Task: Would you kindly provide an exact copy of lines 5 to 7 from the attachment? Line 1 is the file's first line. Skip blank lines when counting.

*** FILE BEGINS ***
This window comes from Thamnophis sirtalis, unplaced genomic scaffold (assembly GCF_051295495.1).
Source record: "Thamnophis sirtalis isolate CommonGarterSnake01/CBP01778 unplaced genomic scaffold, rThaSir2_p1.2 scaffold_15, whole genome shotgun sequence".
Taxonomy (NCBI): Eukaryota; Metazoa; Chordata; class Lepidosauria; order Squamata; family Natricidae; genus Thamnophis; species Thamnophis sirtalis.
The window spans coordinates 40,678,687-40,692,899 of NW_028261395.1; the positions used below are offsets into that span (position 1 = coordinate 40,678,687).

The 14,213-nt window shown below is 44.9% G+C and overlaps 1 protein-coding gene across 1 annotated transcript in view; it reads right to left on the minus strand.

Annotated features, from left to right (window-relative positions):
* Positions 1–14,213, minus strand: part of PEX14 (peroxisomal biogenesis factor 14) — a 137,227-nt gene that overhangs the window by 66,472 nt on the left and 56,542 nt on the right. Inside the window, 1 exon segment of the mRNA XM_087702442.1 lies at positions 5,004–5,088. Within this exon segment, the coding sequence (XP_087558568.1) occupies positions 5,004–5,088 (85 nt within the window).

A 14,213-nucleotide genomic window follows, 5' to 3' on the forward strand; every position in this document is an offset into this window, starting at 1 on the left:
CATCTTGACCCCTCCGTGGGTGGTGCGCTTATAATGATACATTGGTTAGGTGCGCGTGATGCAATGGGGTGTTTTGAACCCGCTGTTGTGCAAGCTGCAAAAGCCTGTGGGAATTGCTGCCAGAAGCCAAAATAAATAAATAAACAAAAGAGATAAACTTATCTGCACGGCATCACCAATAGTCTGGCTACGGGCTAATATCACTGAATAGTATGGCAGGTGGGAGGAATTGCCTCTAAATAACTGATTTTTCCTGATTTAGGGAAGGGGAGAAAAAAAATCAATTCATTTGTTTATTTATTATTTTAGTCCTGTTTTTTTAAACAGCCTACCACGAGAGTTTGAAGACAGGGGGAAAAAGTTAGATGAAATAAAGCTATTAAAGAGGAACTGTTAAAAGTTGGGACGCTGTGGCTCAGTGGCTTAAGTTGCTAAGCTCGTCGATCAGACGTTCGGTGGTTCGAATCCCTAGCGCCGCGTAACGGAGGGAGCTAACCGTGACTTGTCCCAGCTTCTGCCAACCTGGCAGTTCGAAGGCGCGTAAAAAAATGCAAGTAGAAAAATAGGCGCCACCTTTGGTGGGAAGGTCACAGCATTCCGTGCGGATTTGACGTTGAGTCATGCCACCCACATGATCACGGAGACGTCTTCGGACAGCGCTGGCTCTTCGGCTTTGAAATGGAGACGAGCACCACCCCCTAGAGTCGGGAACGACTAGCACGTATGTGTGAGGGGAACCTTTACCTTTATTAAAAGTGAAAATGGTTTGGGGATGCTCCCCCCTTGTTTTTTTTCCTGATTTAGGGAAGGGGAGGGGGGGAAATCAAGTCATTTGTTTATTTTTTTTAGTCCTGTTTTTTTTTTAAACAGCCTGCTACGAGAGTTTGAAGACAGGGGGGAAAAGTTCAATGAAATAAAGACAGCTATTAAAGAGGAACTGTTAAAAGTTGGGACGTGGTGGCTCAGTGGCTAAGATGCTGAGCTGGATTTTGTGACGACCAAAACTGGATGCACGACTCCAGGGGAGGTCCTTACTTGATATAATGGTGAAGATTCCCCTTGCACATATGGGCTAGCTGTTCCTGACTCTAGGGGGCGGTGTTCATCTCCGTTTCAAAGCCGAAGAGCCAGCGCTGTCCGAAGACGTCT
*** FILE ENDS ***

The 14,213-nt window shown below is 44.9% G+C and overlaps 1 protein-coding gene across 1 annotated transcript in view; it reads right to left on the minus strand.

Annotated features, from left to right (window-relative positions):
* Positions 1–14,213, minus strand: part of PEX14 (peroxisomal biogenesis factor 14) — a 137,227-nt gene that overhangs the window by 66,472 nt on the left and 56,542 nt on the right. Inside the window, 1 exon segment of the mRNA XM_087702442.1 lies at positions 5,004–5,088. Within this exon segment, the coding sequence (XP_087558568.1) occupies positions 5,004–5,088 (85 nt within the window).